Algeria 2004

This was my second visit to Algeria. This time I was part of a UTS tour. Highlights included a visit to Tipasa, an ancient Punic trading post conquered by Rome and a walk thru the Kasbah of Algiers. Tipasa was a classic oppportunity to get a clear idea of what life was like in a small town in Roman times.

Algeria is not as European as Tunisia although the French influence remains very strong. On the other hand, it is more European than Libya. Informal counts of women on the street yielded about 55% wearing the hijab compared to 10% in Tunisia and 95% in Libya. This is a sign that deep divisions remain in Algeria. During the 1990s there was a war between moderate Muslims and terrorist Muslims that killed over 100,000 people. The streets seem safe today, but the security at the airport was some of the tighest that I have ever experienced.

I stayed at the most famous old hotel in Algiers, now called the El Djazair Hotel. It was a wonderful surprise to see that less than 50 feet from my room was the room that Dwight Eisenhower lived in for 13 months during WWII. Clicking on the Lonely Plant map accesses their site.

Eisenhower Plaque In the El Djazair Hotel just 50 feet from my room was the one that Eisenhower lived in for 13 months. Clark Plaque Another 20 feet to the room used by General Mark Clark. The El Djazair remains a key hotel today.

Tipasa Sign Tipasa was a Phoenician, Roman and Byzantine town. Roman ruins are extensive. Tipasa Point This is an overview of part of the town. Note young couple at bottom left using ruins.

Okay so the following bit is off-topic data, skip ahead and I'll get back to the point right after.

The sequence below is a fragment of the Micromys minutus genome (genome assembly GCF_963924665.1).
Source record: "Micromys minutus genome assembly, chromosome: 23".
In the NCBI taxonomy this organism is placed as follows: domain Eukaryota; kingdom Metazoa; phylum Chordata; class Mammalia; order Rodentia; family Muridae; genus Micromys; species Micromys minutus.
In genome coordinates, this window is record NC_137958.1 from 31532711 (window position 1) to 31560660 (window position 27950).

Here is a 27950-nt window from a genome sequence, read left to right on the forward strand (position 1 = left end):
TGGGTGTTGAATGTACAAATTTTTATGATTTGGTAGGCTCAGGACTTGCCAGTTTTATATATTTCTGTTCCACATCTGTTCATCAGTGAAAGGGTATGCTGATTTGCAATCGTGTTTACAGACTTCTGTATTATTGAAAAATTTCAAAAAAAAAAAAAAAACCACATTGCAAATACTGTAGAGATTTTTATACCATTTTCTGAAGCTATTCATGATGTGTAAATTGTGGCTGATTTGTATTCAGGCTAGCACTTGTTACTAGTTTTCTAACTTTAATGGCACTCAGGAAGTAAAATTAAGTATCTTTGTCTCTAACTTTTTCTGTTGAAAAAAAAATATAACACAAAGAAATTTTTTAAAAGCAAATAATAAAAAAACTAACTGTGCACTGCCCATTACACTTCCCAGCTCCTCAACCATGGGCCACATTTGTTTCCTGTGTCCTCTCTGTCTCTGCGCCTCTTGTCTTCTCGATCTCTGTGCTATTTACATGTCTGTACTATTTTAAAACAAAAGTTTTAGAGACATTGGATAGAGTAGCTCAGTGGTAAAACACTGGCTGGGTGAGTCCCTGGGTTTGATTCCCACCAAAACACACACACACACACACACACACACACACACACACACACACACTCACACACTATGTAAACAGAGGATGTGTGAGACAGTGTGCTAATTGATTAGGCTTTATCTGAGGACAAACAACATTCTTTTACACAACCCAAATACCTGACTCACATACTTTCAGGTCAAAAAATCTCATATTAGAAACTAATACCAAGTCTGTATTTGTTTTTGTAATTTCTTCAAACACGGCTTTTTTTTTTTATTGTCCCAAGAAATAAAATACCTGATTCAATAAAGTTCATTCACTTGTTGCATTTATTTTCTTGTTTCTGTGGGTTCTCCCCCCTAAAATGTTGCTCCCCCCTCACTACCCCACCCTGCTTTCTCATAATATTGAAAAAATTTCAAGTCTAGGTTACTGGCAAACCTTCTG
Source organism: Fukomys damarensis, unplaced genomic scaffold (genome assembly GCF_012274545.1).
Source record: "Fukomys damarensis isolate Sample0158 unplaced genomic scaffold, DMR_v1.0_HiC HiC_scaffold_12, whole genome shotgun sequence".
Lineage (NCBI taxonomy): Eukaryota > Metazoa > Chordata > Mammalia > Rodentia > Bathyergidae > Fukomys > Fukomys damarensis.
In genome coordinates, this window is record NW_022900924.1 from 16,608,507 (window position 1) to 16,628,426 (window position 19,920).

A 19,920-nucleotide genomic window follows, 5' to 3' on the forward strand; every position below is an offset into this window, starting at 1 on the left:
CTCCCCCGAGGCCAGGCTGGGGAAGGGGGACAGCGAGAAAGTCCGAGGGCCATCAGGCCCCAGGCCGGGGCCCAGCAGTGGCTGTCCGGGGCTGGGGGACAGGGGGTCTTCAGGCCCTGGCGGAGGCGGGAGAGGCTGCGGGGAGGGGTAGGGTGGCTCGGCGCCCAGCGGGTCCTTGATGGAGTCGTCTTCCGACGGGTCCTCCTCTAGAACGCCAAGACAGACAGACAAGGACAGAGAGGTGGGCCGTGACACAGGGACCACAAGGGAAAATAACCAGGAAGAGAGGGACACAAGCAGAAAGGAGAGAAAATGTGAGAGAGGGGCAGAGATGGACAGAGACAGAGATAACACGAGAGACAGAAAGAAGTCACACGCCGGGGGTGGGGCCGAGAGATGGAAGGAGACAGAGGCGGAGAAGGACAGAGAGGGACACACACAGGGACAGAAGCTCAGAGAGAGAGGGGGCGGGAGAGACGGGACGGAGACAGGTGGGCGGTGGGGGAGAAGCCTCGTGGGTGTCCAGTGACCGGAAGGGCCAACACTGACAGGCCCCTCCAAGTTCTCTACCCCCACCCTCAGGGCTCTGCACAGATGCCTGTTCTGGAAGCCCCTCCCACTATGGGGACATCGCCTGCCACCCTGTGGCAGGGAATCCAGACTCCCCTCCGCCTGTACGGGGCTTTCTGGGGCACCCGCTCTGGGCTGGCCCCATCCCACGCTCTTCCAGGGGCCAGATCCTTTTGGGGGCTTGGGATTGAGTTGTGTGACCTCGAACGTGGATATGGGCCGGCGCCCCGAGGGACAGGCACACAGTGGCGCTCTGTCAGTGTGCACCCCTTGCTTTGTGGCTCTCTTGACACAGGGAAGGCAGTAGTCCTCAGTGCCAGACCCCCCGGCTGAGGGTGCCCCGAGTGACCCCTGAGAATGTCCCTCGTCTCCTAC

Entrance This is corridor to enter the amphitheater. Sports Arena The amphitheater is small because the whole town had about 8,000 people.
Tipasa Forum Here in the forum there are 3 guides on the left and 4 tour members on the right. Tipasa Theater Mr. Saidani, our charismatic guide for Algeria, is in the theater. A wooden floor was at the right.
Restoration Work On the promontory above the sea, restorers are working on the Basilica. Restoration Work The original mosaics, exposed to the weather for 1800 years, are not yet restored.
Burial Site The early Christians buried their dead in this area and even in the old Roman bath. Roman Mosque This 500 a.d. church was built to look like a Roman temple; now it is a working mosque.

Carpet Mosaic We visited the National Museum of Antiquities. Sadani Goebels Our excellent guides: Mohamed Saidani from Algeria shakes hands with Herb Goebels, our UTS senior tour director.

Algiers Post Office The century old post office, designed by the French, remains a classic. Algiers Street About 55% of Algerian women wear the hijab as shown in this street photo.

Independence Monument The 100 meter high Martyr's Monument has commanding views of the city. SoldierStatue This soldier fought the French. In the 90s over 100,000 died in the fight between moderate and terrorist Muslims.
Algiers Overview The white city of Algiers with its blue shutters and the commercial port. Plaza Overview To the left of this plaza is a huge botanical jungle where Tarzan movies were filmed.
Young People These friendly young people were visiting the monument. Note dates on palm trees. Chinese Construction Chinese company is doing a good job building apartments on the outskirts of Algiers.